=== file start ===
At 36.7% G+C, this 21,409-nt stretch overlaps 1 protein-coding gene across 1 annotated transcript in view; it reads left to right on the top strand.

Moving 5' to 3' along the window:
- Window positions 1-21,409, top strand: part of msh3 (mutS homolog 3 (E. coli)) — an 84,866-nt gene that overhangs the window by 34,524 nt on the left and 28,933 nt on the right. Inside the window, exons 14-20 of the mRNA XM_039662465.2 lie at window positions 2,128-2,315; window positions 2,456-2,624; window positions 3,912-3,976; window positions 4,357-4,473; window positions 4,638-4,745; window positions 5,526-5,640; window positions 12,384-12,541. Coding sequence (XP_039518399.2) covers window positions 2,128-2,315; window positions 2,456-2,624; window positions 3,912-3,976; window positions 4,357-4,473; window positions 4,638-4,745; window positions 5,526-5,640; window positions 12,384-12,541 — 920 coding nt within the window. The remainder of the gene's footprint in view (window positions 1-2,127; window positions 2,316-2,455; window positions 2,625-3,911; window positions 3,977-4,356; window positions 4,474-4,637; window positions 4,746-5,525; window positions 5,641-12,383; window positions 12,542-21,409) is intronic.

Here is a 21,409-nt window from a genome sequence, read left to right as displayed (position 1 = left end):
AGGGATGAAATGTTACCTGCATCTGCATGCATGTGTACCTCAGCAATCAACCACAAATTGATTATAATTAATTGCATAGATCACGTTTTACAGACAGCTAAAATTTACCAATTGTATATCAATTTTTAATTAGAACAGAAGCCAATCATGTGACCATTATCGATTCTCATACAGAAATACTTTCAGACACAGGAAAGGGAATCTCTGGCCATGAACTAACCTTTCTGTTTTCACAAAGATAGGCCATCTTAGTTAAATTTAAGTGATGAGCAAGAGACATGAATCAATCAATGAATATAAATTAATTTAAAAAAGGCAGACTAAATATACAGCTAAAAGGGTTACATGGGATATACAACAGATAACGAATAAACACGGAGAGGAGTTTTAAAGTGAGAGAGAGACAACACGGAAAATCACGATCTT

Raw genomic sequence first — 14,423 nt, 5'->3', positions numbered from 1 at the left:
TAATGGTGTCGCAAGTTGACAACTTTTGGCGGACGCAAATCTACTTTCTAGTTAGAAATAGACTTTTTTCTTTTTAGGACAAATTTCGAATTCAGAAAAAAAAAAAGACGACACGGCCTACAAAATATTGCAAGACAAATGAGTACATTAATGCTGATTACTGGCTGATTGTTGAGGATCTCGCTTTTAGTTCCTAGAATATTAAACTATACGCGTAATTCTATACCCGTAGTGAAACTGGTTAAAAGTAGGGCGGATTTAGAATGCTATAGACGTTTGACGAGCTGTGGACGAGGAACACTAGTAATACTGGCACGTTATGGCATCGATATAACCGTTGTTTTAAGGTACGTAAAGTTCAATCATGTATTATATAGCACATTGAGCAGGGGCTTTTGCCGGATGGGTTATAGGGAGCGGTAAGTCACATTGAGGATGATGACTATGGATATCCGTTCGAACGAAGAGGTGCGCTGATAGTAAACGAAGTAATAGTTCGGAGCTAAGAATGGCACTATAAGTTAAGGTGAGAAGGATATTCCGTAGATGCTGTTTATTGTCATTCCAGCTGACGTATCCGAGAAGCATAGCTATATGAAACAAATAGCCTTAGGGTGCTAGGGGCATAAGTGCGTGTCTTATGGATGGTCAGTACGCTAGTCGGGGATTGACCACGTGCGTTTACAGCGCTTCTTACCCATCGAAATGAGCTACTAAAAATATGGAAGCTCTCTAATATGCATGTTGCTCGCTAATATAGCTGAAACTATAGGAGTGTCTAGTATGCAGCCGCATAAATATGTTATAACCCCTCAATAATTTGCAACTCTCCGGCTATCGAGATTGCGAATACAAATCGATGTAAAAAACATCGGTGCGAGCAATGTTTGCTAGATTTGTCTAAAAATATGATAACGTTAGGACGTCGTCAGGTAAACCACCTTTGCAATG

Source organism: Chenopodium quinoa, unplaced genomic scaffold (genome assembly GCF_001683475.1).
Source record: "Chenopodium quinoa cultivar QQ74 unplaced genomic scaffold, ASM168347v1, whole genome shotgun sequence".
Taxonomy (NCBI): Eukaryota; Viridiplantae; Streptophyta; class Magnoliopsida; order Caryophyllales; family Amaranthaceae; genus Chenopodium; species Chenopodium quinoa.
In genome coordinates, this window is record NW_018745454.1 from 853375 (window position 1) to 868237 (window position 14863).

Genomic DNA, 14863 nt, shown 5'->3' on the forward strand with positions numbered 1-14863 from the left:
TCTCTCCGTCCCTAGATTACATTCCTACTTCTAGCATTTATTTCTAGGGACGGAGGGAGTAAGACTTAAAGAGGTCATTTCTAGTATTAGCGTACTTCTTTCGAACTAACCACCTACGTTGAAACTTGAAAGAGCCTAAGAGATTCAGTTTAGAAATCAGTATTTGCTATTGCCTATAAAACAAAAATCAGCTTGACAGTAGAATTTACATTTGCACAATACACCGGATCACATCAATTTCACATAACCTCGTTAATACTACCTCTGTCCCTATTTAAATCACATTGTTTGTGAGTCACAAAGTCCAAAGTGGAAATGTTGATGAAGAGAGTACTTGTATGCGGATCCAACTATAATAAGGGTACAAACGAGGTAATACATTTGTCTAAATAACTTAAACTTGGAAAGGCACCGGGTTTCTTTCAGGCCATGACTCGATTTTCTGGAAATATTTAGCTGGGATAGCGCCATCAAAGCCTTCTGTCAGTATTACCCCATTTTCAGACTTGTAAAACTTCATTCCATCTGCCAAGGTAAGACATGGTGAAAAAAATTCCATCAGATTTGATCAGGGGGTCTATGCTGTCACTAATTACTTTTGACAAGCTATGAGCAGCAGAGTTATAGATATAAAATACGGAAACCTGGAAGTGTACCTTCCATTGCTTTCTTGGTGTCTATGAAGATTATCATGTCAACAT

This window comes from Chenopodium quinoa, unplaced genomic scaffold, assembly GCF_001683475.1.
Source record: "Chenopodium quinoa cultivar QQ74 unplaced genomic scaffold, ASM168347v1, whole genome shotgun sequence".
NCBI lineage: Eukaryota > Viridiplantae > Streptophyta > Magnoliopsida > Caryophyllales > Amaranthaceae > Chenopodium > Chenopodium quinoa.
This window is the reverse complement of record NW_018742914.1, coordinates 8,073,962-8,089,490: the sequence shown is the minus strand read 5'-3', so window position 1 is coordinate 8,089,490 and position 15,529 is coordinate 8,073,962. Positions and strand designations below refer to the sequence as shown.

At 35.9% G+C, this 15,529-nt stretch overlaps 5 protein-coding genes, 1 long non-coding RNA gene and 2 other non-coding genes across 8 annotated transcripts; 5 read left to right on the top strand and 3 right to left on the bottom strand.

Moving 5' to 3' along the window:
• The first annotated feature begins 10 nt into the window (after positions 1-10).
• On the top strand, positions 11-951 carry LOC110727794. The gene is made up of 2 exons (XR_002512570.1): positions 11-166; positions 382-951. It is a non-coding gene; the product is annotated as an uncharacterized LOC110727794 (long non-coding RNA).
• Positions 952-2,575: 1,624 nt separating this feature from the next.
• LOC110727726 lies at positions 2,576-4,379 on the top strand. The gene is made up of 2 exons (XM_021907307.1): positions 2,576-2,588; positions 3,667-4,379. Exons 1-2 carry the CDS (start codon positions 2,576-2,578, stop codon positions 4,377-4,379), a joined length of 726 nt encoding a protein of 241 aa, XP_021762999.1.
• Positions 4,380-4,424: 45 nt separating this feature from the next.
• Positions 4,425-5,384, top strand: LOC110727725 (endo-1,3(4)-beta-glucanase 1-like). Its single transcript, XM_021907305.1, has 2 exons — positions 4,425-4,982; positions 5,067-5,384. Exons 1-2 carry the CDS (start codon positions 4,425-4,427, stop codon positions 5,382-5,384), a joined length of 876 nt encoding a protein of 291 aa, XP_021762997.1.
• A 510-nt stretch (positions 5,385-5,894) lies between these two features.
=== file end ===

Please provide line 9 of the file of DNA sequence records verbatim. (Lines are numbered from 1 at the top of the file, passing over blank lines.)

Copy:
Source record: "Chenopodium quinoa cultivar QQ74 unplaced genomic scaffold, ASM168347v1, whole genome shotgun sequence".